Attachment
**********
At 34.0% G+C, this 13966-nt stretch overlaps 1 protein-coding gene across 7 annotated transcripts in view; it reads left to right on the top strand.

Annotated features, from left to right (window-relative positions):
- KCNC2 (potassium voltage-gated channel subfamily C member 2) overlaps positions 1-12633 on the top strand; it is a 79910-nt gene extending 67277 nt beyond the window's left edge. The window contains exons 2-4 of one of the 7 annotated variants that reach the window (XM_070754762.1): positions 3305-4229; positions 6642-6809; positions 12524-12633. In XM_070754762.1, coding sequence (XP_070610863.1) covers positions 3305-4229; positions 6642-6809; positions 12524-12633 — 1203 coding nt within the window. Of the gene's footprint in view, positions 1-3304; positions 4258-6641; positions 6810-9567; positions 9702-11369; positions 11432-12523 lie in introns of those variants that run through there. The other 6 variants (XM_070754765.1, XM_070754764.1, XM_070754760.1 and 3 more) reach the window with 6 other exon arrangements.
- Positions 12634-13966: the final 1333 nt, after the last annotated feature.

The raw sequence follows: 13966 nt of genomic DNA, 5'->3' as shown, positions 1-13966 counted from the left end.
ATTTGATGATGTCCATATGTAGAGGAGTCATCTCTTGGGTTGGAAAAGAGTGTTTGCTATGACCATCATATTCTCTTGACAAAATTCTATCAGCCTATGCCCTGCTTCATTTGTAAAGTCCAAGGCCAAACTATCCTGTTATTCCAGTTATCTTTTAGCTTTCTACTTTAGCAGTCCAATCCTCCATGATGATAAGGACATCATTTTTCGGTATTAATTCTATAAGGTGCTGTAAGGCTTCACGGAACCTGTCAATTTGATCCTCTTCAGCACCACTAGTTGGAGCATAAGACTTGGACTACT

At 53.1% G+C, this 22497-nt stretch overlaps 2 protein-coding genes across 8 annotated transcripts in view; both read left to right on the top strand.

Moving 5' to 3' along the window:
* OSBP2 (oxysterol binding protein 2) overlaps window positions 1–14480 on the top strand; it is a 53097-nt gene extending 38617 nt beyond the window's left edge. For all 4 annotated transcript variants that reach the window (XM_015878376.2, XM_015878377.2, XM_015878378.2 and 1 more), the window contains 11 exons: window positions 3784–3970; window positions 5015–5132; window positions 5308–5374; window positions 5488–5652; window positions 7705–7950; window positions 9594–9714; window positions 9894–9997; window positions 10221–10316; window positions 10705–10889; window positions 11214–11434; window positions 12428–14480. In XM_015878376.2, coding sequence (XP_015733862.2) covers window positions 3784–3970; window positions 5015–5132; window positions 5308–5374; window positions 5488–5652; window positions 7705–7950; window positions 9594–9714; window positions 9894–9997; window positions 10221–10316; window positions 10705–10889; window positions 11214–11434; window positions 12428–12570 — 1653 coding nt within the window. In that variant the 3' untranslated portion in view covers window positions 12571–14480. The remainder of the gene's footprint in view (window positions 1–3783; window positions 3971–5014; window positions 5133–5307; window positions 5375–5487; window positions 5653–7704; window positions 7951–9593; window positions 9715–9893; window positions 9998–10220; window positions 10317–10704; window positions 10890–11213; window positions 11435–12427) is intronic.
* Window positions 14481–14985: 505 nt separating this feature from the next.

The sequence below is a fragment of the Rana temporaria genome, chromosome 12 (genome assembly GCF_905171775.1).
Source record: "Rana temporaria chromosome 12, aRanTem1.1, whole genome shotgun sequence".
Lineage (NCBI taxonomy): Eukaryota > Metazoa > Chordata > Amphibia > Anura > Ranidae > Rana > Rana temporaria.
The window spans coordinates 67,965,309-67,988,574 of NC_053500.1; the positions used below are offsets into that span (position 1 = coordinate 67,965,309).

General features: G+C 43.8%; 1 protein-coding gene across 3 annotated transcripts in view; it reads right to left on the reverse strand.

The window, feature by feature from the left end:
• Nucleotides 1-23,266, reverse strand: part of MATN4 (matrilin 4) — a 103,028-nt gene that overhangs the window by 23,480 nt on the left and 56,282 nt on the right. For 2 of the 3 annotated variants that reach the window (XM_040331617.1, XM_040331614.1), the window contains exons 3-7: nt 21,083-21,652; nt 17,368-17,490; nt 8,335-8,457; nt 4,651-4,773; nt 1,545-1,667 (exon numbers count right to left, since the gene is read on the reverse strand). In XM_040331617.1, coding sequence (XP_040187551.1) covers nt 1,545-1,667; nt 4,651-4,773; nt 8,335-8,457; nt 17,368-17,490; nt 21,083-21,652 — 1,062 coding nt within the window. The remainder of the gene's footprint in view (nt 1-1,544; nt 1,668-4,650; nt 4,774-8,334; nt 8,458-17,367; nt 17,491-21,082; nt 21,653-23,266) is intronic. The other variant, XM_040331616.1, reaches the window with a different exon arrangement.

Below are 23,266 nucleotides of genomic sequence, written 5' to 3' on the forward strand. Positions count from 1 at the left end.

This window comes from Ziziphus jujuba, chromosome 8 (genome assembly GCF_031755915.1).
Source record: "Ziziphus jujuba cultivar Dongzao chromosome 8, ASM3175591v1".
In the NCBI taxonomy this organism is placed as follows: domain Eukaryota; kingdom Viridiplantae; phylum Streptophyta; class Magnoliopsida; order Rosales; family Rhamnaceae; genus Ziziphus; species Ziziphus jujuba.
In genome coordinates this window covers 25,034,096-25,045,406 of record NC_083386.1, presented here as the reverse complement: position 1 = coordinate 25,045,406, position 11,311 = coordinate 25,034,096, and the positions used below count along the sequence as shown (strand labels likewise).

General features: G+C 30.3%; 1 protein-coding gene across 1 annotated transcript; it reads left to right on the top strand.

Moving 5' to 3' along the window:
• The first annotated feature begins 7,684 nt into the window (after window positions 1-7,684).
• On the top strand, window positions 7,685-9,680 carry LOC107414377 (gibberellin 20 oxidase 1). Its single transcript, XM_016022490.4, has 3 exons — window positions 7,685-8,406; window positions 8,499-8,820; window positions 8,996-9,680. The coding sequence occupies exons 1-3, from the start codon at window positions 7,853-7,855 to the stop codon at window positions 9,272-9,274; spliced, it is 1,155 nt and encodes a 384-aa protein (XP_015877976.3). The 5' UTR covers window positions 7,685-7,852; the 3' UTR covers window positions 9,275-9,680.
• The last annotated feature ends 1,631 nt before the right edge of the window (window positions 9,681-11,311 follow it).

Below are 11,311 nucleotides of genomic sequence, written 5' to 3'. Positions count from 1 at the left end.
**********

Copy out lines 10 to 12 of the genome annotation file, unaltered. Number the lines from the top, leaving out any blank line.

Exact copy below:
* Window positions 14481–14985: 505 nt separating this feature from the next.

The sequence below is a fragment of the Rana temporaria genome, chromosome 12 (genome assembly GCF_905171775.1).
Source record: "Rana temporaria chromosome 12, aRanTem1.1, whole genome shotgun sequence".